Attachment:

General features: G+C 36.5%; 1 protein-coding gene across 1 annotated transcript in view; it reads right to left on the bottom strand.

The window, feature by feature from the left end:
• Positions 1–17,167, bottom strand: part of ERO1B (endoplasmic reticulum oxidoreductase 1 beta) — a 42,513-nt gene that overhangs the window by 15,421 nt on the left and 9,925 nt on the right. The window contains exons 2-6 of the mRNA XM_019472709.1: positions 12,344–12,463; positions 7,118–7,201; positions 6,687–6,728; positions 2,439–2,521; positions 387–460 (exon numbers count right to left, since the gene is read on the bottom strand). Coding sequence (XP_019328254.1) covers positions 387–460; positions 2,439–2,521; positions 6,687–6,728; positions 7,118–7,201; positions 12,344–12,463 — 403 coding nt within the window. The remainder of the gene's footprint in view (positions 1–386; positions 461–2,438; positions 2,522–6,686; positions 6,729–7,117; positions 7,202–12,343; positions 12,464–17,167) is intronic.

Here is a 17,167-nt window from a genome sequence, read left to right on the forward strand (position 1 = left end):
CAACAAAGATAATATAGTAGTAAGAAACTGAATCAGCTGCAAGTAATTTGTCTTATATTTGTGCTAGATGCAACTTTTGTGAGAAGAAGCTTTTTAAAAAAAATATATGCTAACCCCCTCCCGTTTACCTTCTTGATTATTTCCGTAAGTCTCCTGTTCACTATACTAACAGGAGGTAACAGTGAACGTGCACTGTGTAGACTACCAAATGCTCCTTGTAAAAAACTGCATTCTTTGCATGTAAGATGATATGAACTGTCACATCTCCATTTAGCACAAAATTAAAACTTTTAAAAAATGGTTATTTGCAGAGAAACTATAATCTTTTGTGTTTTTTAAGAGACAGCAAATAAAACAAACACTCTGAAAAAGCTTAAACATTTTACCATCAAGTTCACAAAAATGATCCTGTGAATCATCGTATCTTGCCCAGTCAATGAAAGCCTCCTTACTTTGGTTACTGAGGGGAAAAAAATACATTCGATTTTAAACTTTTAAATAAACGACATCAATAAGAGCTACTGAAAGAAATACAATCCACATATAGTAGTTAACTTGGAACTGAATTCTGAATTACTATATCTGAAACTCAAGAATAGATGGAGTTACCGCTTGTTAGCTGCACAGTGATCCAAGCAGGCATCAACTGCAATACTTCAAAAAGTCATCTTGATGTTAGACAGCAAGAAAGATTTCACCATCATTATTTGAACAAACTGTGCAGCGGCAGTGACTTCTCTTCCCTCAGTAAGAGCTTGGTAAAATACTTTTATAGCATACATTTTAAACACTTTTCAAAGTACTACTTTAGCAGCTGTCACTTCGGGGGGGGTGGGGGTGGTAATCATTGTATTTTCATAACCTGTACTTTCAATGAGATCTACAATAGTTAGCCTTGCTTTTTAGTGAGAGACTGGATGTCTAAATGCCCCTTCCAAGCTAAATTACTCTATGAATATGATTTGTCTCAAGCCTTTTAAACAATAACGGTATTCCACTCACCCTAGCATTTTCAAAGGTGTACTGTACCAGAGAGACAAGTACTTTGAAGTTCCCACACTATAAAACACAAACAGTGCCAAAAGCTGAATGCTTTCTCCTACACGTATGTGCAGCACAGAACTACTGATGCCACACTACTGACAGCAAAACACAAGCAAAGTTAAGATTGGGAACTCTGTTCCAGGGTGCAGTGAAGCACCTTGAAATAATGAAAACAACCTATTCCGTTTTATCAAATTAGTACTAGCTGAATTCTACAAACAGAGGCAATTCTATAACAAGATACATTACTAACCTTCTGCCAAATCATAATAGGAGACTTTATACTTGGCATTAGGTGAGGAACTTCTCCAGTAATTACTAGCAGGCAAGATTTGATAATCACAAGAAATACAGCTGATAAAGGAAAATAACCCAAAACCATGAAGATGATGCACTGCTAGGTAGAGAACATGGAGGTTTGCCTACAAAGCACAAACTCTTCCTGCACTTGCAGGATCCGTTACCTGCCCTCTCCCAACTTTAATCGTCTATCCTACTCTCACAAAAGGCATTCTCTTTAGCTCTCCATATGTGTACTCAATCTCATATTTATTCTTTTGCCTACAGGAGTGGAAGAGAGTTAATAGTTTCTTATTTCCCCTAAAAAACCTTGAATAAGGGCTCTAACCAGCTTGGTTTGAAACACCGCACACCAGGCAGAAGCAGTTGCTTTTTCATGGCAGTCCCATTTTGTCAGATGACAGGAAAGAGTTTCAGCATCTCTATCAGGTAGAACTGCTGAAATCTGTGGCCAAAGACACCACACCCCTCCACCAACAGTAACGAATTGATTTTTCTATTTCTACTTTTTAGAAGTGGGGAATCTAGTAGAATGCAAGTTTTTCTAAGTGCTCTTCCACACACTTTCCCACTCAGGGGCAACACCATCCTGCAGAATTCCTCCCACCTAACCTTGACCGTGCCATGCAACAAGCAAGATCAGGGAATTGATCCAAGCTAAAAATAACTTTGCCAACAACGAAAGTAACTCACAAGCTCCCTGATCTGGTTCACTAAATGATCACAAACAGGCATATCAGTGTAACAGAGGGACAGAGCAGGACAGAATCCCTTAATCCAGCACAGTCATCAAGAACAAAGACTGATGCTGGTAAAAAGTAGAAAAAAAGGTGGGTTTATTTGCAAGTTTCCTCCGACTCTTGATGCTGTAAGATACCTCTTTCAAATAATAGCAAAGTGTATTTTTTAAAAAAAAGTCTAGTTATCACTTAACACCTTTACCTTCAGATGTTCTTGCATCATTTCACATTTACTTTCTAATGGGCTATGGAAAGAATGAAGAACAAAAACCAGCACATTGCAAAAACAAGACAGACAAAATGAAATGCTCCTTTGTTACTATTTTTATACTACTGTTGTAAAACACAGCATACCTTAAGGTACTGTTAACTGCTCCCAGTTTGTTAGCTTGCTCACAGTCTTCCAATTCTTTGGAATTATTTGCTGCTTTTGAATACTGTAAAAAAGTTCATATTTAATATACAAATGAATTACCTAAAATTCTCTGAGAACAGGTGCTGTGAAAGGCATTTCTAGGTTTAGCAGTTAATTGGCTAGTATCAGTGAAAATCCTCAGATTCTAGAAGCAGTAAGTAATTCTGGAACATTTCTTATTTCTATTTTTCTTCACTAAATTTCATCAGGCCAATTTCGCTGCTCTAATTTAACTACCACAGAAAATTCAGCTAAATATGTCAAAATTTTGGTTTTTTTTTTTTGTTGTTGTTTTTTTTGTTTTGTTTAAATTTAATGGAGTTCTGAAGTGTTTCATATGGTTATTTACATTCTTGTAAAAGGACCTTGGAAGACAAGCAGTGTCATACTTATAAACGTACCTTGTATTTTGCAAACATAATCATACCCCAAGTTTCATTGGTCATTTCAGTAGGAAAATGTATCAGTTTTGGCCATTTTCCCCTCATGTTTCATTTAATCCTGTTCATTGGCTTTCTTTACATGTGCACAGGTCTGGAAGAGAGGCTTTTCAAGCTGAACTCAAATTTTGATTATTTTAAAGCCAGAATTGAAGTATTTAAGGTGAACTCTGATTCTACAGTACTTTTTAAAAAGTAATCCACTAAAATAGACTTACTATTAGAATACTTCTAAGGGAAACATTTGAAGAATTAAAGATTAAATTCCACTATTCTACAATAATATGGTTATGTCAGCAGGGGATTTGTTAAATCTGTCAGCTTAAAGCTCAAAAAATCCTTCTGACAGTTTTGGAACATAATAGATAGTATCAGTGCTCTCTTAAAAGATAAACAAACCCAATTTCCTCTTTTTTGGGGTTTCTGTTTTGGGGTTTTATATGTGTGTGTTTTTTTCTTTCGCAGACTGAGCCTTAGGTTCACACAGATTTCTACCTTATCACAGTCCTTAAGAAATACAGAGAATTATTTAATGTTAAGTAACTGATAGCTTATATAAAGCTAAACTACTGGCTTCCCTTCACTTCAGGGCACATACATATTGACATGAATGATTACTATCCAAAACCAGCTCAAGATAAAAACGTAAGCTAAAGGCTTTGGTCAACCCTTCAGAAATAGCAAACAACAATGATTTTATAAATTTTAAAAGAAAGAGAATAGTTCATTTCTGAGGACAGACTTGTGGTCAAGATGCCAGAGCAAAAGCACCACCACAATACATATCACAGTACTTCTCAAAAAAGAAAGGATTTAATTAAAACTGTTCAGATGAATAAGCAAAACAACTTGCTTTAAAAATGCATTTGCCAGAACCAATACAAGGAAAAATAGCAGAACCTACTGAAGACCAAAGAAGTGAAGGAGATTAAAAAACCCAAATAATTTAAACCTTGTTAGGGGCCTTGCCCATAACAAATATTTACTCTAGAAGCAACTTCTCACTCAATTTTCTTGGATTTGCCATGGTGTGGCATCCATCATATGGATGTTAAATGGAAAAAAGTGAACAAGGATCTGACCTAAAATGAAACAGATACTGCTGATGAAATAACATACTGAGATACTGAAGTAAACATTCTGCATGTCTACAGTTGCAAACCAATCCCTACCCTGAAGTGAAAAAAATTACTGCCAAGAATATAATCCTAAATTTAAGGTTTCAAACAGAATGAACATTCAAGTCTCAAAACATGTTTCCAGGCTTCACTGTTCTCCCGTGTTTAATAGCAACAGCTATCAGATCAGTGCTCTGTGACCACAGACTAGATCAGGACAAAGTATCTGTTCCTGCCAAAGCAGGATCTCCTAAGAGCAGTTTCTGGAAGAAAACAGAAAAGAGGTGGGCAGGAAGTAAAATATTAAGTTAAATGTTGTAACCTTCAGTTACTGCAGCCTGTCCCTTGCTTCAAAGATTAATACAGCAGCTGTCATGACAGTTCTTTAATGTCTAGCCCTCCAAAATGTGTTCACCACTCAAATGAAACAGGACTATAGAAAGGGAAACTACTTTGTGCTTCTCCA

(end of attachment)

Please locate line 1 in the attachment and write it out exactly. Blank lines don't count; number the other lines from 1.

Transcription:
General features: G+C 36.5%; 1 protein-coding gene across 1 annotated transcript in view; it reads right to left on the bottom strand.